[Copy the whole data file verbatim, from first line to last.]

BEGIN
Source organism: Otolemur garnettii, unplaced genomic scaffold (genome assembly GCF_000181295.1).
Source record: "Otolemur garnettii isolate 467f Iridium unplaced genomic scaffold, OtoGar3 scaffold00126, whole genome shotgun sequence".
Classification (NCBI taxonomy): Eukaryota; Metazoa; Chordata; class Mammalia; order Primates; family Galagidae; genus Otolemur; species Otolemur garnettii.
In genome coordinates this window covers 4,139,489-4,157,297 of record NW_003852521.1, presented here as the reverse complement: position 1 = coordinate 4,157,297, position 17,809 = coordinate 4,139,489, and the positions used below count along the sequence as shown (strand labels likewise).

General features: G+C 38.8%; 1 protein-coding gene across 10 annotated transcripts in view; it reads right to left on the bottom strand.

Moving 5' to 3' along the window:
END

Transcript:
Source organism: Otolemur garnettii, unplaced genomic scaffold (genome assembly GCF_000181295.1).
Source record: "Otolemur garnettii isolate 467f Iridium unplaced genomic scaffold, OtoGar3 scaffold00126, whole genome shotgun sequence".
Classification (NCBI taxonomy): Eukaryota; Metazoa; Chordata; class Mammalia; order Primates; family Galagidae; genus Otolemur; species Otolemur garnettii.
In genome coordinates this window covers 4,139,489-4,157,297 of record NW_003852521.1, presented here as the reverse complement: position 1 = coordinate 4,157,297, position 17,809 = coordinate 4,139,489, and the positions used below count along the sequence as shown (strand labels likewise).

General features: G+C 38.8%; 1 protein-coding gene across 10 annotated transcripts in view; it reads right to left on the bottom strand.

Moving 5' to 3' along the window: